KVB What made you move from HRW to MSFHolland?

CBT There were several reasons, but for me an important one was to get more organisational opportunities for my own professional development. MSF-Holland gave me a lot of background information, they gave me an extensive preparatory briefing, they had everything on paper, provided mission manuals, and I knew more what I was going to do when I left to take up my current post in the Ferghana Valley.

KVB Was it important to you, having worked with HRW, that MSF’s mandate also included a ‘witnessing’ role?

CBT Yes, it was good to see this recognised within MSF. The priorities are different, but the organisation recognises the importance of wider contextual knowledge.

KVB Why a project in the Ferghana Valley? I thought it was one of the richer parts of Uzbekistan.

CBT MSF-Holland already had a large project in western Uzbekistan, which was part of its wider Aral Sea Area Programme. But it was felt that health needs in the east could not be ignored. The general impression is that the Ferghana is agriculturally rich, but many people are subsistence farmers. Last year drought destroyed many crops, and the area is prone to landslides from the surrounding mountains. Because of the valley’s shape, there are areas where the groundwater is very high and all the irrigation water collects, bringing with it all the pesticides from the cotton fields, and nothing grows there. These problems, combined with collapsing social-welfare structures, made the population prone to basic but widespread health problems. MSF is trying to tackle these problems through its health-promotion activities. In all, Ferghana is not as rich a region as people tend to think.

KVB The Ferghana Valley cuts across Uzbekistan, Tajikistan and Kyrgyzstan. It is often said that, if there is a regional conflict in Central Asia, it will be around the Ferghana Valley. Is that correct?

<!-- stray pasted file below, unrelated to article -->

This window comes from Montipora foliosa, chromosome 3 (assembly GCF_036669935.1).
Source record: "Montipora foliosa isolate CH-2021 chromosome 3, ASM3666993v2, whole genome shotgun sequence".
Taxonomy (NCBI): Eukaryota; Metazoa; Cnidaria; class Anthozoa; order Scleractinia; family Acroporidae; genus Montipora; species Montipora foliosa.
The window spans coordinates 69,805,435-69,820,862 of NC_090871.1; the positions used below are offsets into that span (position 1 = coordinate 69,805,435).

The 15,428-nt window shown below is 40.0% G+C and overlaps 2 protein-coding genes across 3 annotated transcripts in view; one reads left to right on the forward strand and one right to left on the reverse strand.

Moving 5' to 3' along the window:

CBT Of course, the borders between these countries have very weird shapes, and border issues are an important factor in political relations between them. There have been armed incursions, and the potential for conflict is there, but I would say primarily because of structural or internal conditions. There is a large population, not enough soil for everyone to grow food, and not enough work. The infrastructure is crumbling, and many non-native Uzbeks, who used to staff the service sectors, have left. I would point to natural disasters, disputes over natural resources and social tensions as major risks. Of course, economic and social deterioration constitutes a tinderbox that could be lit by an external fire. But for the time being the state exercises strong and widespread control. This keeps the situation calm, but in the long run stability has to come through social and economic development.

KVB Usually, NGO work takes place at the microlevel. How do you deal with the ‘macro-dimensions’ of the context you work in? Do you engage at national policy level?

CBT We are not trying to directly influence health reform policies at national level, but we do work closely with our national counterparts at local level, and hope to give them some tools that they can use in their future policy implementation. In the Ferghana Valley, we have an extensive programme of health education, which is playing a growing role in the health-reform process by shifting the emphasis from over-staffed curative services towards a more rational and widely-spread primary health care system.

KVB Even if public health contributes to a better cost–benefit ratio, at some point you still need to look at overall health economics and the overall financing of health care. Are other organisations working in this area?

CBT Yes, health reforms are supported by a loan from the World Bank for communications and equipment investment. Tacis is assisting in the restructuring of the Ministry of Health, and its local and regional branches, include computerising data reporting systems. USAID is supporting research on implementation and medical retraining in some pilot projects, one of which is in Ferghana, where the whole health structure is being redesigned, and where medical staff are being retrained as family or general practitioners. A modern health system should be up and running by 2005.

KVB What is the most stimulating aspect of working in Central Asia, and what is the most difficult?

CBT The most difficult thing is the bureaucracy and lack of initiative, even among highly-educated people; the most stimulating aspect of being here is that the people are often very warm and hospitable. Everything here has two layers, and it takes time to discover the one underneath. Government officials can be very friendly with you, although they have no intention of giving you what you need. On the other hand, people can offer you a table full of food, and what you don’t see is that they may have to eat dry bread for two weeks after that because they have given you more than they can spare. It takes time to find out what’s really happening, and it takes time to get anything done. But once you feel that you have reached that level of understanding and acceptance, you feel very comfortable and useful. 

For more on MSF’s work in Uzbekistan, see <>.